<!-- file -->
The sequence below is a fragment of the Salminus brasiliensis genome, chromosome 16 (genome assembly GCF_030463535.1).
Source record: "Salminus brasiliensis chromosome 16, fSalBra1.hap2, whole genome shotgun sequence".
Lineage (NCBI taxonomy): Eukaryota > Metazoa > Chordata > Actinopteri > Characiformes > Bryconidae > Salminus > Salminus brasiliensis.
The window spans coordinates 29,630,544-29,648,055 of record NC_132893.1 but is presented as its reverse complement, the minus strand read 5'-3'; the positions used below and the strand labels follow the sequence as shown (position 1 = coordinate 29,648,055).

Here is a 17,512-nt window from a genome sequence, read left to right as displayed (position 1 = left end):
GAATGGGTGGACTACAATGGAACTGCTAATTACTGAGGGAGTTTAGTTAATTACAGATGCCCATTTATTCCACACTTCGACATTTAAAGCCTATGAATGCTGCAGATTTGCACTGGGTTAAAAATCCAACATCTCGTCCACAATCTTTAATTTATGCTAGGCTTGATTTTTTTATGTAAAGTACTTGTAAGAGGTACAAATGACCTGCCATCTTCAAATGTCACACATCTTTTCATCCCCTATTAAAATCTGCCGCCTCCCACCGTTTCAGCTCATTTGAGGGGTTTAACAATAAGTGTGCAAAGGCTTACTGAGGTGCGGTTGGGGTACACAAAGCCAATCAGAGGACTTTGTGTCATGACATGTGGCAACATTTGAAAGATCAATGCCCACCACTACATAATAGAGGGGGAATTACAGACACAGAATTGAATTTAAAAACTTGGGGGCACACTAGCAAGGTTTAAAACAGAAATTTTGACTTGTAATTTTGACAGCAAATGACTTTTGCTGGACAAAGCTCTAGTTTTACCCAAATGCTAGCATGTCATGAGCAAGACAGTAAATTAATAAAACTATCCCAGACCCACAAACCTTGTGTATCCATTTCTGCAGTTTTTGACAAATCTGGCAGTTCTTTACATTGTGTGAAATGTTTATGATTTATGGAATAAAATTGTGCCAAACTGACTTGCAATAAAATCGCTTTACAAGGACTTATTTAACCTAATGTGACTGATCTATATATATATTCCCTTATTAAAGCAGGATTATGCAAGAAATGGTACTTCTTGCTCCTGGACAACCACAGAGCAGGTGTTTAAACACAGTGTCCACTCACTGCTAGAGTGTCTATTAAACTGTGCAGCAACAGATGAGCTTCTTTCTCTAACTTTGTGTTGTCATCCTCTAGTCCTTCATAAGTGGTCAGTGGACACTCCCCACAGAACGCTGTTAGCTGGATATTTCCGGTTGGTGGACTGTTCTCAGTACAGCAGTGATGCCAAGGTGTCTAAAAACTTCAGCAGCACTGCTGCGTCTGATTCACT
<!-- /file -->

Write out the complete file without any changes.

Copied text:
The sequence below is a fragment of the Salminus brasiliensis genome, chromosome 16 (genome assembly GCF_030463535.1).
Source record: "Salminus brasiliensis chromosome 16, fSalBra1.hap2, whole genome shotgun sequence".
Lineage (NCBI taxonomy): Eukaryota > Metazoa > Chordata > Actinopteri > Characiformes > Bryconidae > Salminus > Salminus brasiliensis.
The window spans coordinates 29,630,544-29,648,055 of record NC_132893.1 but is presented as its reverse complement, the minus strand read 5'-3'; the positions used below and the strand labels follow the sequence as shown (position 1 = coordinate 29,648,055).

Here is a 17,512-nt window from a genome sequence, read left to right as displayed (position 1 = left end):
GAATGGGTGGACTACAATGGAACTGCTAATTACTGAGGGAGTTTAGTTAATTACAGATGCCCATTTATTCCACACTTCGACATTTAAAGCCTATGAATGCTGCAGATTTGCACTGGGTTAAAAATCCAACATCTCGTCCACAATCTTTAATTTATGCTAGGCTTGATTTTTTTATGTAAAGTACTTGTAAGAGGTACAAATGACCTGCCATCTTCAAATGTCACACATCTTTTCATCCCCTATTAAAATCTGCCGCCTCCCACCGTTTCAGCTCATTTGAGGGGTTTAACAATAAGTGTGCAAAGGCTTACTGAGGTGCGGTTGGGGTACACAAAGCCAATCAGAGGACTTTGTGTCATGACATGTGGCAACATTTGAAAGATCAATGCCCACCACTACATAATAGAGGGGGAATTACAGACACAGAATTGAATTTAAAAACTTGGGGGCACACTAGCAAGGTTTAAAACAGAAATTTTGACTTGTAATTTTGACAGCAAATGACTTTTGCTGGACAAAGCTCTAGTTTTACCCAAATGCTAGCATGTCATGAGCAAGACAGTAAATTAATAAAACTATCCCAGACCCACAAACCTTGTGTATCCATTTCTGCAGTTTTTGACAAATCTGGCAGTTCTTTACATTGTGTGAAATGTTTATGATTTATGGAATAAAATTGTGCCAAACTGACTTGCAATAAAATCGCTTTACAAGGACTTATTTAACCTAATGTGACTGATCTATATATATATTCCCTTATTAAAGCAGGATTATGCAAGAAATGGTACTTCTTGCTCCTGGACAACCACAGAGCAGGTGTTTAAACACAGTGTCCACTCACTGCTAGAGTGTCTATTAAACTGTGCAGCAACAGATGAGCTTCTTTCTCTAACTTTGTGTTGTCATCCTCTAGTCCTTCATAAGTGGTCAGTGGACACTCCCCACAGAACGCTGTTAGCTGGATATTTCCGGTTGGTGGACTGTTCTCAGTACAGCAGTGATGCCAAGGTGTCTAAAAACTTCAGCAGCACTGCTGCGTCTGATTCACT